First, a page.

Case Study I-the Middle Manager
In a hierarchal organizational structure there Is a top, middle, and a bottom.
Middle sits In the middle of this type of organizing scheme. Middle managers are generally supervisors. In a more flat organization, the middle manager is usually the project manager. Most middle management implements or executes the plans and the policies created by upper management. Middle management positions require the ability to communicate clearly.
This includes both verbal and written communication (Burke, 2011). As middle managers’ workloads have Intensified, their ranks have dwindled. In the past, middle managers mainly served as tools for senior executives to pass along information to subordinates (Stern, 2011). Background The scenario for this case study is a middle manager in a healthcare organization that has merged with a previous competitor. Up until now, employees saw the competition as an enemy that provided a poor quality of care.
The new corporation, however has In place several inpatient and outpatient services that the other organization does not. Questions and Issues to be addressed are: 1) What impact will the sale have on the culture of the new combined organizations? (2) As a middle manager, what can be done to ensure that the combined staff will work together to provide quality care without taking on a competitive stance? (3) Describe what the organization will look like, in terms of systems and shape. Case Study The merging corporation has several inpatient and outpatient services that the other organization does not.
This is an asset and can project a positive work environment for the new corporation. The objectives of the new corporation will deed to take Into consideration the mission and goals of the two organizations.
High quality patient care is the mall purpose of the newly merged organization. The middle manager must find ways to create a positive harmony In the new organization. New Organizational Culture Merging two organizations together will have an effect on staff and employees. The employees may have anxiety, fear, and some may even be resistant to the changes before them.
Quite naturally, employees will think there may be a possibility of layoffs, Job title changes, changes in pay and benefits, and changes In Job tasks and responsibilities.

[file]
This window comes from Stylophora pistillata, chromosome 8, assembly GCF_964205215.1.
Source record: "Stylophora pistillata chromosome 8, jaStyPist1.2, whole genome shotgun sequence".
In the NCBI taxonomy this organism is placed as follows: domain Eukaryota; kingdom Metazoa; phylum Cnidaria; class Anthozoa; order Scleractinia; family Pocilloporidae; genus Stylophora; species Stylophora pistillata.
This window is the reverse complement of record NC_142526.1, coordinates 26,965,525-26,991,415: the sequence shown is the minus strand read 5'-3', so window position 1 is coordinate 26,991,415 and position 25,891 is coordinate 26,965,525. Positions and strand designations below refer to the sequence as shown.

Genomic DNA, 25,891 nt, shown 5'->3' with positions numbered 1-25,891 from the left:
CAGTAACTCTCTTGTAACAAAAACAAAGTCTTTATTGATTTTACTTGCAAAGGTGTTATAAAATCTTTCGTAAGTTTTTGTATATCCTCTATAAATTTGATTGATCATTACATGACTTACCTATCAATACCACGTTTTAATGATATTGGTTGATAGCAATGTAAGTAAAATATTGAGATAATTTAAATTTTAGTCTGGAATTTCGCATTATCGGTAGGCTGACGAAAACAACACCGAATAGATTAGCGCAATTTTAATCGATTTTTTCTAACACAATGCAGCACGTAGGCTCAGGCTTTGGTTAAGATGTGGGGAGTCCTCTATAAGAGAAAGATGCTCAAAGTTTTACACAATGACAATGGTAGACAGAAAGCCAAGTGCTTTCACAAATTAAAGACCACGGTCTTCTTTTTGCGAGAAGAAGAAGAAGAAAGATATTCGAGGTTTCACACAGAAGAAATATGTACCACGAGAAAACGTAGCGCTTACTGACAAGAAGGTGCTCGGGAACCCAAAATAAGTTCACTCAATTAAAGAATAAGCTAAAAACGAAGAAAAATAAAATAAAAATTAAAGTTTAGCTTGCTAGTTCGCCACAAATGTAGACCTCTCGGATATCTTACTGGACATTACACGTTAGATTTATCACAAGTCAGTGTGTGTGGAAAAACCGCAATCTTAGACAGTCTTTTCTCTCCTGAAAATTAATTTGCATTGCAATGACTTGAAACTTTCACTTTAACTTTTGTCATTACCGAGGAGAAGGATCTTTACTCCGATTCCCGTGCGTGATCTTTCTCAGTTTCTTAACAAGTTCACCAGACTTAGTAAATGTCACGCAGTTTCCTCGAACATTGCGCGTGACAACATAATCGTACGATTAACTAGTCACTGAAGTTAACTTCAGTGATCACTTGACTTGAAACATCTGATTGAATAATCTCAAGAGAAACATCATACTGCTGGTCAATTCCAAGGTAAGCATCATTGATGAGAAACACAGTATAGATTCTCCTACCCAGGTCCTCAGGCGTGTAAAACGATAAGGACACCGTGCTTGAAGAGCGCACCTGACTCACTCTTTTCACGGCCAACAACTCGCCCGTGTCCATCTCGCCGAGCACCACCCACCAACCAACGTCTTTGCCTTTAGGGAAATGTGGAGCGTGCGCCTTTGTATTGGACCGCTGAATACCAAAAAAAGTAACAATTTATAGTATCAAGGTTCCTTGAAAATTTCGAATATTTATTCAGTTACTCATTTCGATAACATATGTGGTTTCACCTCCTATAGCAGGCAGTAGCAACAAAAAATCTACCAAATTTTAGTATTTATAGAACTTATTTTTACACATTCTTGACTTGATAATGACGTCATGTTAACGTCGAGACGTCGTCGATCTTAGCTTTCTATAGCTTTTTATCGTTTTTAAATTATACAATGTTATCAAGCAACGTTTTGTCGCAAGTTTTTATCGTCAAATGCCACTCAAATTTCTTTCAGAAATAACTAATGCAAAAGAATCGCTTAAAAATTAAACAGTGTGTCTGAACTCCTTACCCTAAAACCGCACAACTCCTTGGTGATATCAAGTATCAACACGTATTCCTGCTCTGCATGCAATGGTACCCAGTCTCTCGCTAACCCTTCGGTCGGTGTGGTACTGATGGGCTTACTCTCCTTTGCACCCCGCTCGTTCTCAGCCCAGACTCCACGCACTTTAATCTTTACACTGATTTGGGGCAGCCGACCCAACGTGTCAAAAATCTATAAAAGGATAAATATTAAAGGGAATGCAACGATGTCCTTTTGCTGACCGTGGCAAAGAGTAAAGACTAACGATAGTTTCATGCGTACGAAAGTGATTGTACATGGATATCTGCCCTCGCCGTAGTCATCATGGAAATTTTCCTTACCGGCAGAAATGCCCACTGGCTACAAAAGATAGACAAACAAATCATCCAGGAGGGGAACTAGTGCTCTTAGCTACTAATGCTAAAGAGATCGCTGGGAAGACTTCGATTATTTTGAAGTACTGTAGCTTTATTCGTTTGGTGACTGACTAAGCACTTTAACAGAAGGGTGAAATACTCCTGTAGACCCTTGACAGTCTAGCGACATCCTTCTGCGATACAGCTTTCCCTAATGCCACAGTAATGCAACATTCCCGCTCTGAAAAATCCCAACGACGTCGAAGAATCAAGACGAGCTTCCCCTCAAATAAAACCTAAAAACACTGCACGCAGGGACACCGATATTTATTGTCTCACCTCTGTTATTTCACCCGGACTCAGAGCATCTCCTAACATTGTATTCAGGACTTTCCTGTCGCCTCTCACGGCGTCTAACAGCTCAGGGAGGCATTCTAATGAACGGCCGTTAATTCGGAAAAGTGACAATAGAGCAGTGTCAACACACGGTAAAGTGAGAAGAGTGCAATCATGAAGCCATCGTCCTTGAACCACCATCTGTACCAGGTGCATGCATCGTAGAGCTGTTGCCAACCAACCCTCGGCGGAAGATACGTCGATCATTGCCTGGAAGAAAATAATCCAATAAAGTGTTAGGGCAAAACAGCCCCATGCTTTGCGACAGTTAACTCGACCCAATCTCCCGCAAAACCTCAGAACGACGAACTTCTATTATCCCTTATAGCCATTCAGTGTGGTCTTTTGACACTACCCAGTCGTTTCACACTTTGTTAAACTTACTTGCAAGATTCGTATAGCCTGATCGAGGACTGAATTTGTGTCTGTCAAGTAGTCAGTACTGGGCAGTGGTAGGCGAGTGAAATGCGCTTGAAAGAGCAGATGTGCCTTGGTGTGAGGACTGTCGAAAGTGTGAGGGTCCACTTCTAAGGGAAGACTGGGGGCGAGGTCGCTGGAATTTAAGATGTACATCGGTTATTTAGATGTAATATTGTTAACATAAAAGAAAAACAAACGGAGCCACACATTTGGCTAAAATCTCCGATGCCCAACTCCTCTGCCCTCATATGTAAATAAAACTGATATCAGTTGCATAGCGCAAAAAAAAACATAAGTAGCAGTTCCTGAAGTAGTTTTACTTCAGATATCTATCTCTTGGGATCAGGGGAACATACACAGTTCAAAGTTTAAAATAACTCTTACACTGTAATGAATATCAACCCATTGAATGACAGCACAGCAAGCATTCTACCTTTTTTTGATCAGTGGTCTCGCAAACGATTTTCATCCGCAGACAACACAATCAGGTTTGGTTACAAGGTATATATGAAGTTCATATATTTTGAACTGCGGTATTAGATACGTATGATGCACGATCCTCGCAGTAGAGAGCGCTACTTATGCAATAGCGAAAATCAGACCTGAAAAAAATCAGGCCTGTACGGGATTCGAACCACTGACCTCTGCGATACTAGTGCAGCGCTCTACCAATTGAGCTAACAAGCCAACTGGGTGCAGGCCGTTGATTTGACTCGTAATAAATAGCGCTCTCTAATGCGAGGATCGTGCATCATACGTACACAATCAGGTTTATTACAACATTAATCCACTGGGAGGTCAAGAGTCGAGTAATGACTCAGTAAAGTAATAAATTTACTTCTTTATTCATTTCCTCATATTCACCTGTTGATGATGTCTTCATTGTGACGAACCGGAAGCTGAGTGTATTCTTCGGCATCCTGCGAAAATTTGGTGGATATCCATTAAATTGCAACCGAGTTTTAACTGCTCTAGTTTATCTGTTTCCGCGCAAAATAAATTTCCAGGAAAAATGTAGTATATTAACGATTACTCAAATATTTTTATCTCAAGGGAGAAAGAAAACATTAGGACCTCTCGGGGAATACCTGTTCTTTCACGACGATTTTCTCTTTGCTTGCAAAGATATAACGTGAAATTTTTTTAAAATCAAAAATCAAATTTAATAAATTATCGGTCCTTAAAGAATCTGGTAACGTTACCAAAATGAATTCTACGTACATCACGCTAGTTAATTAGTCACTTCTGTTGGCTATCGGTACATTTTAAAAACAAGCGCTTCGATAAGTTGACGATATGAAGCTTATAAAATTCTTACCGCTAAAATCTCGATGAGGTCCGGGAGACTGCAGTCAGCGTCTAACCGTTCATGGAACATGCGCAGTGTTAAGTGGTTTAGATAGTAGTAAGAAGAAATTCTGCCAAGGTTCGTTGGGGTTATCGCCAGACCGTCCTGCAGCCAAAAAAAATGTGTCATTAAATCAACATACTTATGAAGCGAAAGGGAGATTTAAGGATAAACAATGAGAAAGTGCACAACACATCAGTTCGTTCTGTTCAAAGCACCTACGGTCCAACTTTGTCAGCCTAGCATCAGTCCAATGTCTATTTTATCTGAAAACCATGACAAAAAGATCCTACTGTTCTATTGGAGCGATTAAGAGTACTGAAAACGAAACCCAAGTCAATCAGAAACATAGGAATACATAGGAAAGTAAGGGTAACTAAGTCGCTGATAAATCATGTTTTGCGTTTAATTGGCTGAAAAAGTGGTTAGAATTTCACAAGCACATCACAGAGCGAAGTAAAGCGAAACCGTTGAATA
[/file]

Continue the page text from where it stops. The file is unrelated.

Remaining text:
Then there Is the Issue of which culture will be nominal over ten toner. I rallying anon development may Decode an Issue Walt new merger. In the area of technology, employees will need training to keep up to speed with new and improved ways of doing business. Policies and procedures will need reviewing and updating for accuracy and new innovations as necessary.
Blending the Cultures The middle manager has the task of blending the two cultures together to create an organizational harmony that will be beneficial to the newly merged organization. The two cultures must undergo the assimilation process, which is defined as the recess by which an individual or group loses its original culture when absorbed into another culture.
Surveys and patient satisfaction can be helpful in this area to determine how employees feel about the merger and to interpret the morale level of the employees.
The middle manager must be visible and accessible to employees during this transitional period of the merger. There will be many questions and issues that some employees may need to consult with the middle manager. Some employees may feel abandoned or distraught. These feelings can lead to less productivity of the employee (McConnell, 2000).
At this time, the middle manager should ensure that communication is used wisely to alert and inform employees of available information concerning the merger. Employees want accurate and truthful information from their managers.
The middle manager needs to create an atmosphere of trust and reliability among employees in the organization. Middle Manager’s Role in Merger The impact of the sale on the culture of the new combined organizations will be many. First, employees fear the unknown. They will want to know which culture will be the dominant one, and how will it affect them.
Second, there will be a change in management styles; employees accustomed to a familiar manager may now be supervised by a stricter or more formal manager. Performance evaluations and yearly appraisals may be handled differently.